I’m busier, of course. This Q&A I’m answering? I’m asked to do this or write a blog or article or read a book for a quote or speak somewhere (and why is it never nearby?) every single day! I say yes as often as possible, taking care to be sure I’m getting my writing done first.
What is the single most important thing an unpublished writer should do to get published?
As tiresome as it sounds – learn to write well. Some of that learning comes from paying attention to rejection. If the new writer is impatient and after a few rejections just decides to self-publish, she’ll be missing out on the challenges and learning opportunities that come from editorial input. I’m not saying you should necessarily agree with every outside opinion; I’m just saying it’s important information and leads to the kind of questions (and answers!) that can create better stories. Sometime I’ll get five suggestions that I reject because they won’t work for me or my story, then the sixth comment or suggestion will resonate and make a huge and wonderful improvement.
What is the single most important thing a newly published writer should do?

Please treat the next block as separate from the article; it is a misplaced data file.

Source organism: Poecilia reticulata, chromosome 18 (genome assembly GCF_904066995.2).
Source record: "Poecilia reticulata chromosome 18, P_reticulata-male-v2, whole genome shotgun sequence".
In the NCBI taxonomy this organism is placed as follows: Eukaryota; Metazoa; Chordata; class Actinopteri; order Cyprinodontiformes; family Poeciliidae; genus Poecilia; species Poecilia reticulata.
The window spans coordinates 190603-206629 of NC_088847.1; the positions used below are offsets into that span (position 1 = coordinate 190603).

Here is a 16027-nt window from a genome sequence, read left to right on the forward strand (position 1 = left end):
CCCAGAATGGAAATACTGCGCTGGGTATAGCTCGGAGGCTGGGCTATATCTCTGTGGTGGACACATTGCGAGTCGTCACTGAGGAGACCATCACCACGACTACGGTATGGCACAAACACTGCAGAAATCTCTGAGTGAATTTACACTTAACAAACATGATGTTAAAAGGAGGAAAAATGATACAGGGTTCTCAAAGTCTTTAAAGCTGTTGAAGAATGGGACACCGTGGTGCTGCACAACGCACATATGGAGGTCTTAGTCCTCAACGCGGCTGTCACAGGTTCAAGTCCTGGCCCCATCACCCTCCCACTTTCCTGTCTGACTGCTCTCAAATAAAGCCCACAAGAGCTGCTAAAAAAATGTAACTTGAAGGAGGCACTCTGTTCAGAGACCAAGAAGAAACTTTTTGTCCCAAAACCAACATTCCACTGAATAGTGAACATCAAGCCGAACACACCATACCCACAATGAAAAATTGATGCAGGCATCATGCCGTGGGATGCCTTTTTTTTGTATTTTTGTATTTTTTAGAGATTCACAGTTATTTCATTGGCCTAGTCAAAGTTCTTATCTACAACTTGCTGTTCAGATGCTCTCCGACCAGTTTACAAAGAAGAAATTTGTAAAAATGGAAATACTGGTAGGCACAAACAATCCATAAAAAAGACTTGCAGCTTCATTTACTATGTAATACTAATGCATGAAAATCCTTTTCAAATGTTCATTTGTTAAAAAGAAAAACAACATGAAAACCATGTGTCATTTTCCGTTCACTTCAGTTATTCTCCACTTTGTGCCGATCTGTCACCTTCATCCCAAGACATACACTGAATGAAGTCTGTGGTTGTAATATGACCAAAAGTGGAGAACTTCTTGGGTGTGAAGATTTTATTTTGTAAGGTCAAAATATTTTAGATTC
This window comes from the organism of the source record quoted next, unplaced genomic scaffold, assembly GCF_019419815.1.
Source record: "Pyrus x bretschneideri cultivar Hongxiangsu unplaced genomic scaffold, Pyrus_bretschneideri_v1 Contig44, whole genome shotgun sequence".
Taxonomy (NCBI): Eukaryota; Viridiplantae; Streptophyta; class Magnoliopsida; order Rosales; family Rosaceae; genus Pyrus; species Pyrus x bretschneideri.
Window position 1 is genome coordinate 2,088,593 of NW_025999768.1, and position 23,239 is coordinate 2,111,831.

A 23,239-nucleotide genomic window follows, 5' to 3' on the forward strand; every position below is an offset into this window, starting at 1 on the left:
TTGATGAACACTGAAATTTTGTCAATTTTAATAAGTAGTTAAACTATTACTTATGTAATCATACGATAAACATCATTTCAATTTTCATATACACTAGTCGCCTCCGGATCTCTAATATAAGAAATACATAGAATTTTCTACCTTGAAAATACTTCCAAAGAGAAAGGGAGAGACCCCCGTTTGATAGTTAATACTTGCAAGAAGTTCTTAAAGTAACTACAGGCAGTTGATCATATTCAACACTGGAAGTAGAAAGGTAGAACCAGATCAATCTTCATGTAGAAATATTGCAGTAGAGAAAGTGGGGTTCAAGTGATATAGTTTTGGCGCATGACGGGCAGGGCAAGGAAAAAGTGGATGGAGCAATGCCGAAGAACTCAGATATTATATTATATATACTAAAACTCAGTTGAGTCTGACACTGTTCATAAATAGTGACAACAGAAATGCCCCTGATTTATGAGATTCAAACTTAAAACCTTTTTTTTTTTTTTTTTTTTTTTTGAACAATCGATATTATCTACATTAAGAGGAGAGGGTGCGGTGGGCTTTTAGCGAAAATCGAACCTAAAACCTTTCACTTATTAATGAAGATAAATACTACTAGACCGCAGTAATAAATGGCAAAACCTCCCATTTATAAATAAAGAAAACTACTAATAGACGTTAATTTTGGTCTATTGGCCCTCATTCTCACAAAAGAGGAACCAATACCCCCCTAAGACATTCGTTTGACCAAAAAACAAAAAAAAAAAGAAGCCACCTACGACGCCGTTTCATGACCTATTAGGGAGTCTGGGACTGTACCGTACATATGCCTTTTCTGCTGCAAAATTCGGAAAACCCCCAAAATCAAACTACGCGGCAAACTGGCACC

Focus on the writing of the next book! Forget trying to find the perfect marketing scheme, write another book! And make the next book better than the last!
Where is the best place to go for writing advice?
An experienced published writer, or your editor, or writers’ workshops. Listen to or read interviews with experienced authors, listen to keynote addresses, go to conferences when possible.
What is the best writing advice you have ever gotten?
Write the book you most want to read!
Do you have a favorite debut author? If so, who?
I’m discovering new authors all the time, but some of them have been published for 20 years and I’m just finding them! I remember “discovering” Kristan Higgins, but I think she was on her 4th or 5th book!
Robyn just released her newest Thunder Point novel, Wildest Dreams.
Blake Smiley searched the country for just the right place to call home. The professional triathlete has travelled the world, but Thunder Point has what he needs to put down the roots he’s never had. In the quiet coastal town he can focus on his training without distractions. Until he meets his new neighbors and everything changes.
Lin Su Simmons and her teenage son Charlie are fixtures at Winnie Banks’ house as Lin Su nurses Winnie through the realities of ALS. A single mother, she is proud of taking charge and never showing weakness. But she has her hands full coping with a job, debt and Charlie’s health issues. And Charlie is asking questions about his family history—questions Lin Su doesn’t want to answer.
When Charlie enlists Blake’s help to escape his overprotective mother, Lin Su resents the interference in her life. But Blake is certain he can break through her barriers and be the man she and Charlie need. When faced with a terrible situation, Blake comes to the rescue and Lin Su realizes he just might be the man of her dreams. Together, they recognize that family is who you choose it to be.